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M.E. Guido, D.J. Valdez, E. Garbarino–Pico, L. Avalle, H. Diaz–Fajreldines, K. Cheng; Mechanisms of Circadian Photoperception in an Animal Model of Blindness . Invest. Ophthalmol. Vis. Sci. 2006;47(13):5424.
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© ARVO (1962-2015); The Authors (2016-present)
In birds, the retina, the pineal gland and extraretinal photoreceptors are responsible for photoreception of the environmental light–dark (LD) cycles that synchronize the circadian system. The retina is rhythmic itself, generating daily rhythms in diverse metabolic and physiological functions. We recently reported that chicken retinal ganglion cells (RGCs) synthesize melatonin with higher levels during the day (Garbarino et al., 2004). The GUCY1* chicken carries an autosomal recessive mutation that results in the degeneration of their photoreceptors (PRCs) cones and rods, causing blindness at hatch. We investigated, in these animals, the light responses to non–visual tasks and the circadian regulation of physiology.
We assessed in GUCY1* chickens: a) the electric responses of the retina to bright light by electroretinograms (ERG); b) the pupillary light responses (consensual reflex) to monochromatic bright light of different wavelengths; c) the feeding rhythms after synchronization to diverse LD cycles with cool white and blue fluorescent light of high intensities, and; d) the activity of the key melatonin–synthesizing enzyme, serotonin N–acetyltransferase (NAT) in preparations of RGCs and PRCs from blind and control animals at different times during the subjective day and night.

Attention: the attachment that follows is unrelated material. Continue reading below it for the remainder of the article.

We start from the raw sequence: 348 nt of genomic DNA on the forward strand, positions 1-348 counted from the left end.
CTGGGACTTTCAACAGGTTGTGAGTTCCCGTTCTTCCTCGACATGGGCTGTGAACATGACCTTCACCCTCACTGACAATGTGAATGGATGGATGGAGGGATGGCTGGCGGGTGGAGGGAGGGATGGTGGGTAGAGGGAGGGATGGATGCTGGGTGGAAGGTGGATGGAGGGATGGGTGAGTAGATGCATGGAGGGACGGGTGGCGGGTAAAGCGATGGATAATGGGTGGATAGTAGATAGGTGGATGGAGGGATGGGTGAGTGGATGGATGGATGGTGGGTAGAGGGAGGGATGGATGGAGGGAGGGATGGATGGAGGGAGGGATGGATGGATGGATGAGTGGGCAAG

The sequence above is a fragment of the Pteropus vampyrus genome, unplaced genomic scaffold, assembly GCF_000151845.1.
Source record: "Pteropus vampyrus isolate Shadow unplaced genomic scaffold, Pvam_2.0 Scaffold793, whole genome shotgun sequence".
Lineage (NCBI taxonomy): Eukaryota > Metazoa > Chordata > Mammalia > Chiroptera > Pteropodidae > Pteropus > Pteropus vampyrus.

When we assessed the electric responses of GUCY1* retinas to bright light by ERG, a totally null responsiveness was obtained. However, animals were able to display detectable pupillary responses to light of different wavelengths (430, 480 and 500 nm). In addition, the GUCY1* RGCs exhibited detectable levels of NAT activity in vitro, with a differential pattern of circadian activity (p<0.001 by ANOVA) that was significantly shifted with respect to that found in RGCs from wild type animals. When we assessed the feeding activity, animals exhibited circadian rhythms of food intake that were perfectly entrained to different LD cycles (white or blue light of ∼700 lux) when their pineal gland was occluded. In LL (white light of ∼150 lux), these chickens free run with a period near 24.37 h and became arrhythmic when they have their pineal gland occluded.
In birds, photoperception takes place even in the absence of functional PRCs by a complex mechanism involving the RGCs in the inner retina that regulate retinal physiology and non–visual tasks.
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